How fast is the universe expanding? This is far from clear – on the contrary, the value of this constant, named after the astronomer Erwin Hubble, is one of the greatest mysteries of cosmology. A new map of the early universe, created using data from the Atacama Cosmology Telescope (ACT) in Chile, now confirms earlier and similarly calculated estimates of the expansion speed of the universe. The problem: direct measurements of the speed at which galaxies are moving apart result in a 10 percent higher value for the Hubble constant. So something doesn’t fit together.
The results, published in two preprints, are based on data on microwave background radiation collected with the ACT in the Atacama Desert from 2013 to 2016. These microwaves are, in a sense, the afterglow of the Big Bang; they come from all directions of space, but not completely uniformly. The variations indicate that regions of the early universe differed minimally in temperature. Over the past two decades, cosmologists have used these tiny fluctuations to derive something about the structure and evolution of the universe – including the speed at which the universe is currently expanding.
Similarly, the European Space Agency’s Planck Telescope has mapped microwave background radiation from 2009 to 2013. This data also found a similar value for the Hubble constant. But direct measurements using the brightness of certain stars and supernova explosions are about ten percent higher. The hope of many astronomers that the difference would decrease with increasing precision of the measurements has thus not been fulfilled. Instead, the discrepancy now stands on even more valid data.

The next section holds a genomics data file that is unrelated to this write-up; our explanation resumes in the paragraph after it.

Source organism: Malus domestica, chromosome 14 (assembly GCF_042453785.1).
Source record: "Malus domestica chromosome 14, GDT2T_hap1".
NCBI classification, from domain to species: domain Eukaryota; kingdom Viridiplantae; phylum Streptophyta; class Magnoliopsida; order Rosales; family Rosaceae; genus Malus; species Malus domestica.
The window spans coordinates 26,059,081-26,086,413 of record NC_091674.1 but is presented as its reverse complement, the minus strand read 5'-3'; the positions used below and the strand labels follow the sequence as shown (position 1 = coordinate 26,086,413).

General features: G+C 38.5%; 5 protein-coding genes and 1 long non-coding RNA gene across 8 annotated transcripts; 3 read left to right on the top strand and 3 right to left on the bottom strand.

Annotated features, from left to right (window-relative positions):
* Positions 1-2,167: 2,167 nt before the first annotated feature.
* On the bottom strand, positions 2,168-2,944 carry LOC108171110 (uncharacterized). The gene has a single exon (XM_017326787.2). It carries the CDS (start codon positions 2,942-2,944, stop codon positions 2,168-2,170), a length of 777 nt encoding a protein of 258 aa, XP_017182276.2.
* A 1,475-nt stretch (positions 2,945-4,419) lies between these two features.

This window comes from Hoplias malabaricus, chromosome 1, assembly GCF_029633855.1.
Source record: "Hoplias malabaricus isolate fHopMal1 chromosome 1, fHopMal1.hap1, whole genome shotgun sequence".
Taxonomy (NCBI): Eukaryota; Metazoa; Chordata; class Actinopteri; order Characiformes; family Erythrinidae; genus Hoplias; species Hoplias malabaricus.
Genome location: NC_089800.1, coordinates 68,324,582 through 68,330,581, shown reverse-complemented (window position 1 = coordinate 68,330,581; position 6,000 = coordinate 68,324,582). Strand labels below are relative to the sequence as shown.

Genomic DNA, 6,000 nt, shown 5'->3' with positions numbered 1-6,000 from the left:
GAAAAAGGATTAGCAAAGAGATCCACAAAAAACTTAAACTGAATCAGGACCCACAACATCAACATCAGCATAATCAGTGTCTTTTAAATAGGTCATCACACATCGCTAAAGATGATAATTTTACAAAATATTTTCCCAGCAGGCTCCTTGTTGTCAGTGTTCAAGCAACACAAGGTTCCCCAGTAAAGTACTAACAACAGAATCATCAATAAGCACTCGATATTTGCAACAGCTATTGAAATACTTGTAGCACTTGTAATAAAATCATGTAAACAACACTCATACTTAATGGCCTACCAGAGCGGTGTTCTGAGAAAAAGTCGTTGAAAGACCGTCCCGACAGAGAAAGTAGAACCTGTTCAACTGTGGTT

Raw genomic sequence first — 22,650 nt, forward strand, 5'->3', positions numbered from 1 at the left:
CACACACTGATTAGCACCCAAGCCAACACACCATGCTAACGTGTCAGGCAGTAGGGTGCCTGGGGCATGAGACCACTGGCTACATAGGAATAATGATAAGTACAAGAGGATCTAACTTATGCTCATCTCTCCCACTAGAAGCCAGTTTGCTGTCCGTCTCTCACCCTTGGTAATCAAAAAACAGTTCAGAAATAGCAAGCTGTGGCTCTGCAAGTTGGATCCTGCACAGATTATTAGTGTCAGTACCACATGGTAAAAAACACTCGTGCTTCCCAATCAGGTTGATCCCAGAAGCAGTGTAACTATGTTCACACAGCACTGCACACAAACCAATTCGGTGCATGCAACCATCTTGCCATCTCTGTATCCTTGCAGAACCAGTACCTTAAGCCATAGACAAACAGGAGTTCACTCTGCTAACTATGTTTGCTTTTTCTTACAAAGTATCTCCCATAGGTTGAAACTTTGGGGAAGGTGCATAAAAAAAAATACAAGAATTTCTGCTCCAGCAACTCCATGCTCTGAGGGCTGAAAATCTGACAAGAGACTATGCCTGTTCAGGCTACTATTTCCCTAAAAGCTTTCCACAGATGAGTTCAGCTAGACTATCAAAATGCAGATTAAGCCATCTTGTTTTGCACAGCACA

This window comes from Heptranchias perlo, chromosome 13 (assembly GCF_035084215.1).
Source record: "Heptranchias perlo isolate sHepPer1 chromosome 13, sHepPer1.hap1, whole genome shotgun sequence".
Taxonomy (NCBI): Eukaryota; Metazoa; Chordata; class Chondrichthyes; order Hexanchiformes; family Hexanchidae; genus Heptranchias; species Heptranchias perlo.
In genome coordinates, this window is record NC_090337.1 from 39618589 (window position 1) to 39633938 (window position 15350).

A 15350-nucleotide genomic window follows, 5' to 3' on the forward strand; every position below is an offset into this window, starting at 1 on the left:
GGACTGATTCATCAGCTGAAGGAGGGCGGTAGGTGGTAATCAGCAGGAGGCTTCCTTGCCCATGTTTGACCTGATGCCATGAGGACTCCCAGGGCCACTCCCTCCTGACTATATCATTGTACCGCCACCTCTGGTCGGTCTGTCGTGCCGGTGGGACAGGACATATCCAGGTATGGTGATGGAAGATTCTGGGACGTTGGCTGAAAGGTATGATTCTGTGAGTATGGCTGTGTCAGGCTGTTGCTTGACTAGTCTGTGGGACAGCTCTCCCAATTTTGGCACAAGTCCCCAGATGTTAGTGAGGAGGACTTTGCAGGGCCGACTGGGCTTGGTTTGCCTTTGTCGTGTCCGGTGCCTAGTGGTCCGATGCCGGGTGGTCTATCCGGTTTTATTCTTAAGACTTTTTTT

“For the first time, we have two data sets that have been determined independently and with sufficient accuracy to make a comparison,” Erminia Calabrese, a cosmologist from the University of Cardiff, told the journal Nature. For her as a member of the Planck team, it was a relief that the prediction for the Hubble constant of the two experiments was within 0.3 percent.
So the debate over the Hubble constant will continue until further notice. While some astronomers continue to believe that the values will converge once the measurement methods are perfected, others are not so sure.
Adam Riess, an American astronomer at Johns Hopkins University in Baltimore, Maryland, has led many of the work to determine the Hubble constant using the luminosity of stars. He considers, for example, that the standard model of cosmology may not be correct. This model is the most recognized theory of the evolution of the universe and assumes that a big bang occurred some 13.8 billion years ago.
However, if this basic assumption was wrong, it may be why the two methods produce different results.